A soldier’s home coming


A soldier’s home coming

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After fourteen long months in the hell that is the young man stepped off the train taking him home. To most he looked just like all the other young men and women in uniform. Some just looked at him as if he was something to be ignored. More just didn’t care to be bothered. Still more looked away as in shame of what he represented. All of this he was used to, so he just walked on as he had been told to do.

As he past the train stations bar an old man called out. “Hay Green Beret! Care to join me for a drink?”

Looking over at the old man, and then his watch the young Green Beret decided he had enough time. “Sure, sir. I’ll join you.” Walking over to the man the young soldier saw the cane leaning against the bar stool. Setting down his bags he took the stool next the old man. Holding out his hand “Sergeant Tom Highway sir.”

Smiling the hand shook his hand saying. “Mike. Bar keep, two beers please?”

“Thank you sir.” The young reached for his wallet to pay for the beers, only to be stopped the elder gentalman.

“Sorry son but your money so no good here.”

“Sir please let me pay my own way.”

“Son you already have.”

“What do you mean, sir?”

“Son, look around. Tell me what you see.”

“I don’t understand, sir.”

The bar tender leans over and says. “Welcome home trooper. The next one is on the Boss.”

“Thanks, but I’ll pay my own way, sir”

“Son, don’t you get it. You already have paid.” The bar tender says.

Finally the young man looks around the bar. What he sees doesn’t make any sense. The whole place is filled with nothing but soldiers. Soldiers of all ages, counties and ranks. Old foes sitting together sharing a drink, and talking of past glories and pains. Along one wall stands a juke-box playing songs from all ages.

“Where am I?” the young soldier asks.

Looking over at him the old man gives him a said smile. “Welcome to Fiddler’s Green, Sergeant. Welcome to your new home.”

“What do mean my new home?”

“Son, what is the last thing you remember?”

“We were on a routine patrol sweep on the company’s supply rout. We had just past a small town about half way to our base when we came under fire. I saw Thompson and How get hit. I ran out and pulled them back behind my Humvee. I remember firing my rifle in all directions giving cover fire so the rest of the team could get our wounded out. Then a blinding flash fallowed by a whole lot of heat. Then I was waking up on the train, I most have blacked out. I don’t remember paying for my ticket on the train so it must have been on hell of a blast.”

“Son, think it’s time for you to realize just what happen in that blast.” The old man said.

“What do you mean?”

“Like I said earlier, welcome to Fiddler’s Green. This is where all soldiers go when their time is up. Son you died in that exposition.”

“No! That can have happened. I need to get home. I promised my son. You have to let go home.”

The bar tender looked at the young man with a sad smile. “Sorry son, but the Boss don’t let those who have paid the price you have to go back. He does look after those they left behind though. Your wife and daughter will be just fine.”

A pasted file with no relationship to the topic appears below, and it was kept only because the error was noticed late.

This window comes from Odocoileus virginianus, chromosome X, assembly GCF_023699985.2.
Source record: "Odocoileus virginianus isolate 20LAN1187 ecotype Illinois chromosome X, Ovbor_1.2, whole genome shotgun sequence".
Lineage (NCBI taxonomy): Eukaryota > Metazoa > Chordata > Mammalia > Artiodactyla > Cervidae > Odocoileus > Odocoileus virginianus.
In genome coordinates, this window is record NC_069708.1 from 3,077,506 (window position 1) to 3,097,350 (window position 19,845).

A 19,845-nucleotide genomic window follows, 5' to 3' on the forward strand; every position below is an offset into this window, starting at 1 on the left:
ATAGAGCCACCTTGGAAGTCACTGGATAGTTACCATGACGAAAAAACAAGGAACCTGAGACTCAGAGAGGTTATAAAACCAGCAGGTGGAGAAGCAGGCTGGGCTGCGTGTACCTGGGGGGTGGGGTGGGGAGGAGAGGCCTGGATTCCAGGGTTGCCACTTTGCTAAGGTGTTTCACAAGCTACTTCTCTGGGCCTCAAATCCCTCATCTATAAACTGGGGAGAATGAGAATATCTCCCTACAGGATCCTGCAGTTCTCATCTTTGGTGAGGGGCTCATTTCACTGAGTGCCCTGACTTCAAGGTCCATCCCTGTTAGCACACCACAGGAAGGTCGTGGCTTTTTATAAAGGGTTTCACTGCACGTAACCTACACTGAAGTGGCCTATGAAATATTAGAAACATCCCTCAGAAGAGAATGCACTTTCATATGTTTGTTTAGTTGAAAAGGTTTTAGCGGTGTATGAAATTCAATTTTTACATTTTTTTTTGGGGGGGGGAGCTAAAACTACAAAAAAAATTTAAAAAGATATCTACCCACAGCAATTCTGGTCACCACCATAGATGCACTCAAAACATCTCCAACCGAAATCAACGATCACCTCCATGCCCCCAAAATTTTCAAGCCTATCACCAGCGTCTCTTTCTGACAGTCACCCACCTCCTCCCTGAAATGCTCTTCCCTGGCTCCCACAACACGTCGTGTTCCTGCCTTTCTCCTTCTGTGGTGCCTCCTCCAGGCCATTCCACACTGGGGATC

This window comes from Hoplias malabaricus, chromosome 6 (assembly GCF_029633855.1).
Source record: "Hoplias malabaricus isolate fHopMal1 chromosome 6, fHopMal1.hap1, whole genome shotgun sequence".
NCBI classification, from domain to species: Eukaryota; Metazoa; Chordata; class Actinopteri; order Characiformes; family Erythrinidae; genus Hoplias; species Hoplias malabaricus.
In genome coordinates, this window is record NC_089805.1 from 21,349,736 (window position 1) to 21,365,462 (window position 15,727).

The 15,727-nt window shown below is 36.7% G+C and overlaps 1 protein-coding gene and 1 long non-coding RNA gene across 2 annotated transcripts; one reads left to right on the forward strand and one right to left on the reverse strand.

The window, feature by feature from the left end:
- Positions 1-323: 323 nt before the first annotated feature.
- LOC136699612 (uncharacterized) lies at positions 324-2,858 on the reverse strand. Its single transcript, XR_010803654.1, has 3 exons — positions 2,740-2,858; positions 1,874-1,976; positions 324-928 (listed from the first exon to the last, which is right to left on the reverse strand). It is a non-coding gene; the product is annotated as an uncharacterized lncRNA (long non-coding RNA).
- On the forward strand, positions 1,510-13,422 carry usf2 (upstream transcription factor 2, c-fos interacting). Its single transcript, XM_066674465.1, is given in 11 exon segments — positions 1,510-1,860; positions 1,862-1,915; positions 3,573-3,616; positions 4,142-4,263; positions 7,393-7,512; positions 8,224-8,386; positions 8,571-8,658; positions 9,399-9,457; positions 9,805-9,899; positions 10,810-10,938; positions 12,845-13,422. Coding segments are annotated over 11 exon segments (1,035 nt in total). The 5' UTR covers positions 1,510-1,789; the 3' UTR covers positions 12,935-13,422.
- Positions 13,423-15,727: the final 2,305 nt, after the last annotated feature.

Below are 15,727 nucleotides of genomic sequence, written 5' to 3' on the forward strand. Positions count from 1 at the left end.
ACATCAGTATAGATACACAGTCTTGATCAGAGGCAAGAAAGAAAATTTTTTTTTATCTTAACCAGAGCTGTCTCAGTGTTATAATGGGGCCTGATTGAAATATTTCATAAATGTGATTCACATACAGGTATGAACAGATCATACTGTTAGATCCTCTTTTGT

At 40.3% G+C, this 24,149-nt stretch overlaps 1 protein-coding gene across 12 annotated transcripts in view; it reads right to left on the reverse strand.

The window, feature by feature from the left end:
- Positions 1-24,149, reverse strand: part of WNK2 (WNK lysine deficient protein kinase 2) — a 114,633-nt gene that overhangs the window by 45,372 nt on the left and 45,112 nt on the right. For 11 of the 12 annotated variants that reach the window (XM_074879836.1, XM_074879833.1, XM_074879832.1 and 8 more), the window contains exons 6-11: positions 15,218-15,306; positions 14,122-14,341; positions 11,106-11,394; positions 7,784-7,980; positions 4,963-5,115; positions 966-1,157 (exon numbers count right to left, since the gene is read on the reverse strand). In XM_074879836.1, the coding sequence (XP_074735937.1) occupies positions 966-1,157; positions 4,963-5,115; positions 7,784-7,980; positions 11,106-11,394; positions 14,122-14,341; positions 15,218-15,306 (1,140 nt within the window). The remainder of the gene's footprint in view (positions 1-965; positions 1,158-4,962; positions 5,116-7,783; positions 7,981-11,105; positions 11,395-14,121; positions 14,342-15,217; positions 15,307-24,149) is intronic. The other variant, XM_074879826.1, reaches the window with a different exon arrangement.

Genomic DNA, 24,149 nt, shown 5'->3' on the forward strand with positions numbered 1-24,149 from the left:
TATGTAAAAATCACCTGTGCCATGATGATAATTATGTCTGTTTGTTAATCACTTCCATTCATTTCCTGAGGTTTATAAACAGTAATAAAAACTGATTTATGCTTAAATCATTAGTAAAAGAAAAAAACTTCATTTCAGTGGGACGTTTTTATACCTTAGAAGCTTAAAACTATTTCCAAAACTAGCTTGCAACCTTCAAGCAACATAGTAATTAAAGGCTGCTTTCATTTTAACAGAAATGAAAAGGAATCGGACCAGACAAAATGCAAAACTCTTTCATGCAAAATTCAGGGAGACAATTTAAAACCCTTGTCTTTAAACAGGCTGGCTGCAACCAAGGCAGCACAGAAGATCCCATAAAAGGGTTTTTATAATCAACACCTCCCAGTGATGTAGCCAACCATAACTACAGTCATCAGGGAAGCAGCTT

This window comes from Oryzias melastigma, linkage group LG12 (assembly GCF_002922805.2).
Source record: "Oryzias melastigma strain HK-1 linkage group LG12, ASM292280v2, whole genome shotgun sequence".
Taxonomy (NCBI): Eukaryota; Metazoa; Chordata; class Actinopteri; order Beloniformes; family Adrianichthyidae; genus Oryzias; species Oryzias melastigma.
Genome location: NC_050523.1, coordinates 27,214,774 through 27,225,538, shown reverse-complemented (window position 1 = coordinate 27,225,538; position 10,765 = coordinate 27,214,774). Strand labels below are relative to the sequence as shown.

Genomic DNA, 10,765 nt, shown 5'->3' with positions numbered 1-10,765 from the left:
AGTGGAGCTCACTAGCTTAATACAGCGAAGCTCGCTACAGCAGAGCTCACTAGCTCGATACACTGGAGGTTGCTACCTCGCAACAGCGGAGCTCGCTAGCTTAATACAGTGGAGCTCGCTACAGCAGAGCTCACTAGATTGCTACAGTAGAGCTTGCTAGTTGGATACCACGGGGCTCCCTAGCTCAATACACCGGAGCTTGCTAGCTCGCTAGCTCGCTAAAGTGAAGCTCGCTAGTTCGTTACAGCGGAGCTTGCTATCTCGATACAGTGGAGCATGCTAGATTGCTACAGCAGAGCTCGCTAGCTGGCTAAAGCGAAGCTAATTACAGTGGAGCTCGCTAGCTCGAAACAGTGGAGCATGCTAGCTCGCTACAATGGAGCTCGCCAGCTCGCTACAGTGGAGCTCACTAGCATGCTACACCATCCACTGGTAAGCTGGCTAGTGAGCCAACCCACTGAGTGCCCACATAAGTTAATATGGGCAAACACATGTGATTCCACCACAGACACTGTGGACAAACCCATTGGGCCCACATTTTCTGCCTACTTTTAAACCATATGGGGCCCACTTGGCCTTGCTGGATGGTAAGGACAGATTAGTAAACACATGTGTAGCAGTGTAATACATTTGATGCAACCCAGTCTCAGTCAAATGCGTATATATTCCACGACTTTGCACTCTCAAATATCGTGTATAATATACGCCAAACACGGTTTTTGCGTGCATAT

“I don’t have a daughter, I have a son.”

“You only thought she was your son.”

“Is that what he wanted to tell me before I left? That he was a girl on the inside?”

“Yup. That is exactly what she wanted to tell you.”

“Damn it all to hell! Was she that afraid of me?”

Laying on a hand on the young man’s arm the old man got his attention. “No. son she’s not afraid of you, just of disappointing you.”

“Charley would have never been a disappointment to no matter how she lived her life.”

“Now that is what I wanted to hear son. Come on have another beer before you go on. Bar keep another around please?”

After having two more beers with the old soldier the young Beret got up to leave. “Where do I go now, sir?”

The old man looked up at him and said. “Head out to the number seven platform. Your train will be the shortly to take you on home trooper. Remember you’re a Green Beret.”

“You got it old timer.”

“Oh and by the way that little girl of your’s is going to make one Hell-of-a-Green Beret when she grows up.”

The old man said as the young man just way and walked on down to his next train the one that would take him on to Heaven.

Back at the bar the bar tender looked over at the old man. “Michael you know Dad doesn’t like it when you tell them too much about the future.”

Looking over at the young man behind the counter top he reaches over and tapped the hole in his hand saying.

“Like when you told them that you were coming back to save them all on judgment day?”

“Hay! What can I say? I had to give them Hope Michael. I know you may be an Archangel and all, but every now and then you get to give them a little bit of a left. Me? I’m stuck here tending shop while you guys get to help out in their times of need.”

“Oh poor you. No office sir, but you’re the Boss’ only son. I hate to say it but we all have our jobs to do. Your’s is to wash away their sins and mine is to get to the next stop.”

“Come on Old Timer we need to get ready for our next customer. Do you think they’ll ever learn to live in peace?”

“I hope so Jesus. Because I’m real tried of welcoming those who pay the price for their peace.” Said Archangel Michael. “I hope so.”

Outside on the walkway the sing for Fiddlers Green continued to burn in welcome for all the soldiers making their way home for the last time.

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To all those who have paid the price for our freedom and hope of peace I dedicate this conversation to you. From one Beret to all others I salute you all!



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This story is 1125 words long.